Senate Finishes Reading 628-Page Measure: Stimulus Update
(Bloomberg) -- Clerks in the U.S. Senate finished reading the entire coronavirus relief early Friday morning after a session that began Thursday afternoon. Earlier, the Congressional Budget Office estimated that the Senate’s version of the pandemic-relief plan falls within the limit previously set by Congress for the bill.
Senate Completes Reading of Coronavirus Bill
The U.S. Senate completed a reading aloud of the 628-page, $1.9 trillion coronavirus relief bill early Friday, after nearly 11 hours.
The reading, which ended just after 2 a.m. Washington time, was forced by Senator Ron Johnson, a Wisconsin Republican, and carried out by a rotating team of Senate clerks. The completion of the reading allows the Senate to begin debating the measure, President Joe Biden’s top domestic priority. The chamber then adjourned until 9 a.m.
Republicans later Friday are expected to begin offering numerous amendments to the bill dragging the final vote into the weekend. -- Erik Wasson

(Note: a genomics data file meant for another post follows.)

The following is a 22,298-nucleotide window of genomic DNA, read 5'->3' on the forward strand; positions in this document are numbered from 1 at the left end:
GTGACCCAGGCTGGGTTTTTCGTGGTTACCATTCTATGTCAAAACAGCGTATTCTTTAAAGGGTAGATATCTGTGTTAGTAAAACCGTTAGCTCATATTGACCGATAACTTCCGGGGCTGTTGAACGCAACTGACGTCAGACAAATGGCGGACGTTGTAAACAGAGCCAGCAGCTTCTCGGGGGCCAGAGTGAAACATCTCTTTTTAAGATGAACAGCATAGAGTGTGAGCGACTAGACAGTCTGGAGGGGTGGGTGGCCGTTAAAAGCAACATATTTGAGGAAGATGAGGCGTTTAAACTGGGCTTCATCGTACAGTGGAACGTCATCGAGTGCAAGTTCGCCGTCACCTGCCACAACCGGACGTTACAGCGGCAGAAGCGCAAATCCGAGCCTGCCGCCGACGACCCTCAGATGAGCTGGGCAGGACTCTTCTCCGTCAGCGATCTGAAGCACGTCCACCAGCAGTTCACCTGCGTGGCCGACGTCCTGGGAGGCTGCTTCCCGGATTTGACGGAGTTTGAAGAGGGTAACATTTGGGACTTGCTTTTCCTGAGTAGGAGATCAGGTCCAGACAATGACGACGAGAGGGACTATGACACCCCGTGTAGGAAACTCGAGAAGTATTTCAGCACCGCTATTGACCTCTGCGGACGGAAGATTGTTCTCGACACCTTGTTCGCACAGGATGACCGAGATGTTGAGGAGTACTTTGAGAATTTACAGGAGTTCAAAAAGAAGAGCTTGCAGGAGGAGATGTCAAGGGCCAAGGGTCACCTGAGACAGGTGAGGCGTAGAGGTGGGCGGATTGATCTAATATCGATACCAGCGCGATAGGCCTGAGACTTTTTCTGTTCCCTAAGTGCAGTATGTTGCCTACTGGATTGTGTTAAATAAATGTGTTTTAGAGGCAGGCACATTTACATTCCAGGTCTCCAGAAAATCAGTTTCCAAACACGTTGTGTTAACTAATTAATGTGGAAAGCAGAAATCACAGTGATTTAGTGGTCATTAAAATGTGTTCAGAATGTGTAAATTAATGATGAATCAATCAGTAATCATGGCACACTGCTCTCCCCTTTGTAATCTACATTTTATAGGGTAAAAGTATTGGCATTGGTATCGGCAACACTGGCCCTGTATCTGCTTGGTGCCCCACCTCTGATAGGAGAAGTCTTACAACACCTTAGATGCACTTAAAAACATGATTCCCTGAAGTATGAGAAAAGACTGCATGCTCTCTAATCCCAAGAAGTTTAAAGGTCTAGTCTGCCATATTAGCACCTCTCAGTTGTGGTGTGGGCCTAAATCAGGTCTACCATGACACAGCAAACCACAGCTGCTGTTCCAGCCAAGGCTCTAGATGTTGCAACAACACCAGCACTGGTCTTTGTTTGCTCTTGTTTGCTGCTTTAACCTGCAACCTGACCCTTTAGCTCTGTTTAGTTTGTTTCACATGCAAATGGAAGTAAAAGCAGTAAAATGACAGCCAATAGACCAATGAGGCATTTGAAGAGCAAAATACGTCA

CBO Finds Senate Version of Aid Bill Within Limits (9:57 p.m.)
The Congressional Budget Office estimated the 10-year cost of the Senate’s version of the pandemic-relief bill at $1.874 trillion by 2030 -- within the $1.889 trillion limit set in the budget resolution approved last month by the two houses of Congress.
The CBO had found the House’s version to be $31 billion over the limit set under the fast-track process known as reconciliation that Democrats are using to approve the bill with a simple majority in the Senate.
Most of the spending in the bill comes this year, with the bulk of the remaining outlays in 2022, the CBO said Thursday evening.
CBO’s score also puts the spending within the limits allocated for 11 Senate committees. -- Steven T. Dennis and Erik Wasson
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